Last week, a Minneapolis news station ran a story, provided to them by local law enforcement, claiming Minneapolis Mayor Betsy Hodges was photographed flashing gang signs with a known criminal. Of course, the truth turned out to be far different, as the photo was actually of Hodges and a community activist innocently pointing at each other during a ‘Get Out The Vote’ walk through a neighborhood. The ridiculousness of the news story and the police department’s attempt to smear the mayor, mostly due to her criticism of the department’s history of brutality, racial profiling and corruption, led to a social media meme known as #Pointergate.
In a blog posted to her website Thursday, the Democratic mayor addressed the police department’s made-up controversy in the best way possible. Likely emboldened by the #Pointergate tweets and Jon Stewart highlighting the absurdity of it all earlier in the week, Hodges slammed the department’s union leadership over the media hit job they tried to take out on her. Early on in her blog post, Hodges used humor to point out the silliness of the police union’s position that “she should know better” regarding her obvious use of known gang signs.
First, maybe the head of the police union would like me to stop pointing altogether for the safety of the community. If that were truly his concern, that my pointing constitutes gang activity, then his outrage would have been sparked long, long ago. Because as the internet has documented in great detail, I point. I point a lot. Lots of people point. The President. Bill Clinton. Stephen Colbert. Babies. It is the earliest form of human communication.* I’m not going to stop pointing.
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After discussing the difficulty it would take in determining every person’s criminal background that she may interact within the community and then deciding if that background is cause enough not to be seen with that person, she then brought up stereotypes and the notion that she shouldn’t be taking pictures with young black men.
The third option may be that the head of the police union doesn’t want me standing next to young African American men. One frightening implication of the KSTP story and police union President Delmonico’s support of that story is their implicit assumption that I should use stereotypes to assess with whom I should or should not meet or stand or talk. As The Onion once satirically wrote, “Stereotypes are a real time saver.” It is not a good basis for decision-making, however. It blunts the humanity of the person making the judgment and creates unnecessary separation between two people in a world where more, rather than less, human connection is needed for us to move forward as a community.
Finally, Hodges pointed out the real reason local law enforcement tried to smear her with a disgusting piece of racial fear-mongering. She brought up the fact that she’s worked tirelessly to get the department to raise their standards and be accountable for their actions. The mayor unequivocally told police leadership that they failed in their attempt to silence her and she will continue to work towards improving community policing.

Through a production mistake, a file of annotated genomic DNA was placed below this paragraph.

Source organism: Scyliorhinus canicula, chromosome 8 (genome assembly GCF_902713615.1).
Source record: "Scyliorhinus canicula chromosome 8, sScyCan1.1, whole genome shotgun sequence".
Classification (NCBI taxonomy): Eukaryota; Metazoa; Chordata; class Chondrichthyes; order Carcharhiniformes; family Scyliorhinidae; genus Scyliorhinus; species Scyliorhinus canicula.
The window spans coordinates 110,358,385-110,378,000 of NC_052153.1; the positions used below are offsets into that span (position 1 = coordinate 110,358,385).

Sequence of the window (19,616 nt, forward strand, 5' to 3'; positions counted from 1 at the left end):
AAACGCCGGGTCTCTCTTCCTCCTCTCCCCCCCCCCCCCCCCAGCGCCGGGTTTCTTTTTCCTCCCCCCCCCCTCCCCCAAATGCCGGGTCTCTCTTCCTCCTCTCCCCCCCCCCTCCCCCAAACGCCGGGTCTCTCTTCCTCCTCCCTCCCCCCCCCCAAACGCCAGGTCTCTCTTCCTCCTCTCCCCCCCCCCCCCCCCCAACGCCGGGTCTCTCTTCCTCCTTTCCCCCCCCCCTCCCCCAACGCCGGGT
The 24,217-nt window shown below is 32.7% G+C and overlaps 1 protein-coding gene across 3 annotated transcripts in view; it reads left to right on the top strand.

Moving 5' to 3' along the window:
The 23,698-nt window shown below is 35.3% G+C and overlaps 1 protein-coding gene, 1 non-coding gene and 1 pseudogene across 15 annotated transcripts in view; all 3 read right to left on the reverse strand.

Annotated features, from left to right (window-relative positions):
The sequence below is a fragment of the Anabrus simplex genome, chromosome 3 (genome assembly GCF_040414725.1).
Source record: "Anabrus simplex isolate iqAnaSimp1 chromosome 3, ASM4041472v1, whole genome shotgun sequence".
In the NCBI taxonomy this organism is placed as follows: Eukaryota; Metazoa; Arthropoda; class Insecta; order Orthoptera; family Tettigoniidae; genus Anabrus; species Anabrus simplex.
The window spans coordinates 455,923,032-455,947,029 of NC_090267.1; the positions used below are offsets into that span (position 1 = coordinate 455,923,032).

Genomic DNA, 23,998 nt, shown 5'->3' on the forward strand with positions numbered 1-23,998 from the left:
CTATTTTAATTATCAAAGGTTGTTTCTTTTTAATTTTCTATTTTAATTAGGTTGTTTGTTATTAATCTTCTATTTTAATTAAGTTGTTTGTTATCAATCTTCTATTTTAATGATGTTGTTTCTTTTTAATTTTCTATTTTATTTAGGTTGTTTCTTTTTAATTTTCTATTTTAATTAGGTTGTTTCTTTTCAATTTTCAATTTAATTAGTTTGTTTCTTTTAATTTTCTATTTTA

Which leaves one final option. It could be that the head of the police union wants me to stop working to raise the standards of police culture and accountability. It could be that he objects to the community policing and relationship-building measures that I am acting on, and attempted to use this non-story to discredit this work.
If that is the case, he has failed on two levels. First, the people of the internet have called out this story over and over with outrage and humor, shining the light of day on the ridiculous premise on which it was based.
Second, and more significantly, I am undaunted in my commitment to making sure that police-community relationships are as strong as they can be. I am undaunted in my desire to support and develop police officers who serve respectfully and collaboratively every day to keep people safe and make all our neighborhoods stronger. I am undaunted in my plans to increase accountability for consistent bad actors in the police department.
This whole episode has blown up in the faces of the Minneapolis police force and KSTP, the local news channel that forced aired the piece. Instead of hurting the mayor on a local level as they intended, it has only brought these issues to a national level. The station and police force have been shown to be racist buffoons and Hodges’ initiatives to improve local law enforcement have received positive press.
True to form, instead of backing off of the story, KSTP doubled-down Thursday night by airing another piece on the ‘controversy’, this time shifting the focus entirely on the young black man in the photo, Navelle Gordon. I guess local police and their compliant media outlet aren’t going to let this die. To be honest, they really, really should. It is only making them look petty, bigoted and spiteful.
Justin Baragona is the Managing Editor at Politicus Sports as well as Senior Editor at PoliticusUSA. He was a political writer for 411Mania.com before joining PoliticusUSA. Politically, Justin considers himself a liberal but also a realist and pragmatist. Currently, Justin lives in St. Louis, MO and is married. Besides writing, he also runs his own business after spending a number of years in the corporate world. You can follow Justin on Twitter either with his personal handle (@justinbaragona) or the Sports site’s (@PoliticusSports).
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